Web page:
Orthodox Christianity is the life in faith of the one Holy Apostolic Church and is the oldest form of Christianity. The Orthodox Christian faith was passed on in Holy Tradition to the apostles by Jesus Christ and then handed down from one generation to generation without addition or subtraction. The sole purpose of Orthodox Christianity is the salvation of the soul, uniting each person to Christ in the Church, transforming him in holiness, and imparting eternal life.
What We Believe
As Orthodox Christians, we believe in the Holy Trinity—Father, Son, and Holy Spirit. Following the Holy Scriptures and the Church Fathers, the Church believes that the Trinity is three divine persons—hypostases—who share one essence—ousia. We also believe that the Holy Mysteries—the bread and wine—are the very Body and Blood of Christ. We believe and confess during the Divine Liturgy that "Christ is the Son of the Living God, come into the world to save sinners." In the Creed, we note our belief that Christ become man, that His flesh, taken from the Virgin Mary, was pure human flesh, and that Christ was in all respects like us, except He did not sin. The Son of God became incarnate to make people partakers of the divine nature (II Peter- 1:4), free them from sin and death, and make them immortal." As Orthodox Christians, we understand that when we unite ourselves with Christ, we are given divine grace, which affords our fallen, human nature strength for victory over the passions and death in the granting of eternal life as partakers of His Resurrection. Our Orthodox faith believes that our salvation is not a given, static moment in time but is a journey or transformative process of "theosis," an ongoing process whose aim is likeness to or union with God.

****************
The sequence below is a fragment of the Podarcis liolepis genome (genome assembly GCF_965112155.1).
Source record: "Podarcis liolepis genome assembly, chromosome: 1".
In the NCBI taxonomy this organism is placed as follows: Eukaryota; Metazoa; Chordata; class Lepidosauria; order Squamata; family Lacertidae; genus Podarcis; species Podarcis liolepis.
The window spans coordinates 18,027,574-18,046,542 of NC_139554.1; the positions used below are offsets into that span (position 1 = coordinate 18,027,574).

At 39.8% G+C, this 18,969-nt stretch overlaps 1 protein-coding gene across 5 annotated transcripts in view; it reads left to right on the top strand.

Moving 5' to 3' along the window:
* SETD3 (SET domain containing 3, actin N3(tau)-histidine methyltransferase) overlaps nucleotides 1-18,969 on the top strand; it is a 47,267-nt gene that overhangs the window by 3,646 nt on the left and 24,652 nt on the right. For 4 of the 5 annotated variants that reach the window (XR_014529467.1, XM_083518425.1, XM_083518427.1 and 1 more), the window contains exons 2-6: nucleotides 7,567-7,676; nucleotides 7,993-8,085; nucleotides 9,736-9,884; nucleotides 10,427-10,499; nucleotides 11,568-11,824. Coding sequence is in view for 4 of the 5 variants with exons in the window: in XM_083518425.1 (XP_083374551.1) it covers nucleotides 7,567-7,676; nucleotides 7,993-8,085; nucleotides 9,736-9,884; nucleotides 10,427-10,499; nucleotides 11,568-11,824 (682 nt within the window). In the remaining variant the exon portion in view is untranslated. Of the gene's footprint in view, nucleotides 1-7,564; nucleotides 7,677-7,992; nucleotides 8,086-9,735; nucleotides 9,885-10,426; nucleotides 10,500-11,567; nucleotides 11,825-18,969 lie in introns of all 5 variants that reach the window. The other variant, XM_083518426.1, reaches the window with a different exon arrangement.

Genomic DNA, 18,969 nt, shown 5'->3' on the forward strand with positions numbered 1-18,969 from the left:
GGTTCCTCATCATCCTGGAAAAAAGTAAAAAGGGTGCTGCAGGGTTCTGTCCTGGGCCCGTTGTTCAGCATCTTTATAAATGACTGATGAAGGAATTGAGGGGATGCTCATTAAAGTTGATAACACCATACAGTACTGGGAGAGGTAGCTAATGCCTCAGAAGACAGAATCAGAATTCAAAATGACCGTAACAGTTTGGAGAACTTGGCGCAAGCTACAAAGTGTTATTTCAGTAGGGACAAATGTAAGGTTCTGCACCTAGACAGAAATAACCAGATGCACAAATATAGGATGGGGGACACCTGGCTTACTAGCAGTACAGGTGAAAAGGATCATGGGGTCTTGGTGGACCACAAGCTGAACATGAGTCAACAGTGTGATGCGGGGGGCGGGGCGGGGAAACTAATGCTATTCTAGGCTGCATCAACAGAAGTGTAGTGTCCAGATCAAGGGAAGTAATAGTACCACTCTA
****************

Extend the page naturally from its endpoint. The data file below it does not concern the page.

Please visit the Greek Orthodox Archdiocese Introduction to Orthodoxy web page for more in-depth information about our Orthodox Faith and what we believe.
Trypho the Martyr; Forefeast of the Presentation of Our Lord and Savior in the Temple; Perpetua & her Companions; Our Holy Father Basil, Archbishop of Thessolonica; Anastasios the New Martyr of Navplion; The Four Martyrs Andrianus, Polyeuktos, Plato and George who contested in Megara; Timothy the Confessor; Bridget of Ireland